For the past few months I have been learning the ins and outs of 3 gun shooting competitions and it would have been pretty difficult to accomplish this without a shotgun with which to work. By SHOTShow 2014 I had at home, a rifle and a few pistols, yet, up to that point, shotguns were still not on my radar. So when it came time to bring a shotgun into my world, I wanted to work with one that had some 3 gun mods already, but that might also fall into the category of “entry level”. CZ’s 712 Practical retails for $699.00 and with the brand’s long history of lux sporting shotguns, one can expect a solid platform on which to build.
I actually received the very first 712 Practical ever assembled, because while the gun had been unveiled in January, CZ was having trouble getting certain parts from other manufacturers. According to my last communication with CZ, the shotguns should now be in the hands of retailers with more on the way. These guns seem well suited for the beginner 3 gunner, because they are adaptable but also offer some of the most important features, right out of the box. If I were CZ, I would play up the ease of loading the 712 Practical. The first time I tried I thought I must be doing something wrong. Without a welded fork or a cut back loading port, this shotgun is RIDICULOUSLY easy to load. I couldn’t get my thumb stuck even if I wanted to! However, if you buy one of these guns and get the original fork welded, or feel like one loading fork just isn’t enough, CZ’s gunsmith is known for sending out an extra one, at no charge.
Similar to Benelli’s M2, the CZ 712 has a carrier button for clearing the chamber without unloading the entire tube. In the CZ, the carrier button is at the base of the fork. Some 3 gun shotguns I have seen have this button and for emptying an entire tube of dummy rounds, it can be a bit of a pain. Other than that very specific situation, it has caused me no issues.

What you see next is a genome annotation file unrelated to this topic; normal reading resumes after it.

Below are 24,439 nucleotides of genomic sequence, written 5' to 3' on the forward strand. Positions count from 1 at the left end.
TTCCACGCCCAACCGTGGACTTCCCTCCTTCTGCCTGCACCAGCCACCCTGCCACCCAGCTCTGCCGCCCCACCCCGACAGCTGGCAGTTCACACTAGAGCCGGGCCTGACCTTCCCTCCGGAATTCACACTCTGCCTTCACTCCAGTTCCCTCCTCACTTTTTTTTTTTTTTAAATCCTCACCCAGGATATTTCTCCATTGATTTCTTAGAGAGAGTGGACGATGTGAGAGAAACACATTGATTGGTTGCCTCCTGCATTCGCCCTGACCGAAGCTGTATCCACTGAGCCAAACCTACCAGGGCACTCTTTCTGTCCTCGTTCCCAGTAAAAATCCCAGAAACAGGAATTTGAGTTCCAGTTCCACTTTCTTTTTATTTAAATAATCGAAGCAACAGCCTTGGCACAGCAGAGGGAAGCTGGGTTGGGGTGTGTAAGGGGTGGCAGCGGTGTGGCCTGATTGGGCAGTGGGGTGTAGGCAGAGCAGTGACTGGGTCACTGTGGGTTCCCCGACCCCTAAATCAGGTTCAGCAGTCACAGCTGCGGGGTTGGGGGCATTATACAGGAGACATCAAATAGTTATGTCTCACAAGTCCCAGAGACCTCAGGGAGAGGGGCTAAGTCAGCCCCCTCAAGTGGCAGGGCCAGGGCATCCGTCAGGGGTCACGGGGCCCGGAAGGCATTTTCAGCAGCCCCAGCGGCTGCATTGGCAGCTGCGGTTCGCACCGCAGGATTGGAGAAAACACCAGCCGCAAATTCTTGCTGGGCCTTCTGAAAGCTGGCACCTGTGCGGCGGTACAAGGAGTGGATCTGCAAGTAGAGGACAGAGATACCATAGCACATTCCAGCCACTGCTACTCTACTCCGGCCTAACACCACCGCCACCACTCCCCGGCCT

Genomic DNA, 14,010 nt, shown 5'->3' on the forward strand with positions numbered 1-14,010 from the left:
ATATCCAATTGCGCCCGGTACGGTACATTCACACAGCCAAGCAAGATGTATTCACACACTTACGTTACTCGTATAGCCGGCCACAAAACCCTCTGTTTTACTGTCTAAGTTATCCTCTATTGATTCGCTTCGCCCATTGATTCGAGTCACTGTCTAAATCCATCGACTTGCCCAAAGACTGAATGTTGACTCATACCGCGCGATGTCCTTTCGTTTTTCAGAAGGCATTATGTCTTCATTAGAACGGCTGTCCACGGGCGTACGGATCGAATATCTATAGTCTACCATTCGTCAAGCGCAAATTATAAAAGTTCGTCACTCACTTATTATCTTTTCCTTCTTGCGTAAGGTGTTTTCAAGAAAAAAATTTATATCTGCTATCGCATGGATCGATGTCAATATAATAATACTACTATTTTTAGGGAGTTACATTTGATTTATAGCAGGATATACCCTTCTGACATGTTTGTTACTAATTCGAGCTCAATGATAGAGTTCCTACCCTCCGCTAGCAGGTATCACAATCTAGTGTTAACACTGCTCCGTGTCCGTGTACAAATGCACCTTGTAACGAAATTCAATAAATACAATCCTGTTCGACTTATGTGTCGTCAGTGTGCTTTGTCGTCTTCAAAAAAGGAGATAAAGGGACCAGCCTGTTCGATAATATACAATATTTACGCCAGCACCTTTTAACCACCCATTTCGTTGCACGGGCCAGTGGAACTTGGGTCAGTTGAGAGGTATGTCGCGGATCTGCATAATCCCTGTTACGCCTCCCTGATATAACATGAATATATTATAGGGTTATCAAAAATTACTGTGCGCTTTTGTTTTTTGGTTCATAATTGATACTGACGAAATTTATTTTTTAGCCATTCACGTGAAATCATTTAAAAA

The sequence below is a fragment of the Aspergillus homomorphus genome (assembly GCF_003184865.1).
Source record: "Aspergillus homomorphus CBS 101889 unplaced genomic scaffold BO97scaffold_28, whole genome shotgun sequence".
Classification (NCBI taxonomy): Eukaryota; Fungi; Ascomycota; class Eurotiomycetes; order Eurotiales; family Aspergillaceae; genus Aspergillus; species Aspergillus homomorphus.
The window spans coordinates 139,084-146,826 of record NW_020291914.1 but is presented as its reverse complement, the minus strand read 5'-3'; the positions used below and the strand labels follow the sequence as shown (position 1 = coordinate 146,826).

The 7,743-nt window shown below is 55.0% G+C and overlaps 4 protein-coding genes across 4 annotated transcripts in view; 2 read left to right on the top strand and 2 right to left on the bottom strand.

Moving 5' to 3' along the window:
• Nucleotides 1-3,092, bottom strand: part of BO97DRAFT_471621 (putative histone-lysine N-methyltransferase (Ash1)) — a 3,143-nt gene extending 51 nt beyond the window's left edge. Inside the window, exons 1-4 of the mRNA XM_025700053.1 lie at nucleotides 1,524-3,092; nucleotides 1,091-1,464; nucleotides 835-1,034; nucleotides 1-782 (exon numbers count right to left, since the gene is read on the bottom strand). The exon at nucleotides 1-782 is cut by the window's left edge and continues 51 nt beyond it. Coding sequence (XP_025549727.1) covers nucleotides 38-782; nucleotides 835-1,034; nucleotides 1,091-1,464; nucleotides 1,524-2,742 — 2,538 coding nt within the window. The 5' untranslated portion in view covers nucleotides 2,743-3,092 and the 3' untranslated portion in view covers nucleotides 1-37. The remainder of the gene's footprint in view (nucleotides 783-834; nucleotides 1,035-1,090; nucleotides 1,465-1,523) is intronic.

The bolt release and bolt handle are not the big, easy-to-manipulate controls most 3 gunners prefer, and there aren’t many aftermarket parts available for CZ. However, I am now of the opinion that oversized charging handles are over rated. They have been known to bend or break when shooting fast ammo or heavy hitting slugs and they offer little to anyone with reasonable finger dexterity. I would like to see a big release button on the CZ someday, but this is the most minor item on my short list of drawbacks, and there are some easy diy fixes I plan to try. While I might be inclined to enlarge or adjust the bolt release, the safety I will likely leave untouched. It’s a basic safety, as I would expect from this price level, but here again, the shotgun offers room to grow.
The ATI fluted extension tube turns the gun from a 4+1 into an 9+1 is a big heavy piece of steel that replaces a threaded cap on the end of the original mag tube. I have been informed that each 712 Practical that ships will have the inside of the extension tube deburred for a smooth transition for the follower. As mine was the first to go out, no deburring was done and it was noticeable when attempting to load the 5th and 6th shells into the tube. Even with the deburring, my suggestion is to invest in a metal follower. I purchased one for a little more than $10 and have been very pleased. The plastic follower that comes with the 712 is decent when not speed loading, but there is a noticeable improvement when switching to metal and this is an easy upgrade to make.
I have so much more to share about this gun, from the brass bead to the stock, that I feel it would be better to be thorough rather than squeeze it all into one post. Check back with me on Monday for part II of my CZ 712 Practical review. Until then, head to your local gun shop and see if they have any yet. I bet some of you may even get your hands on one.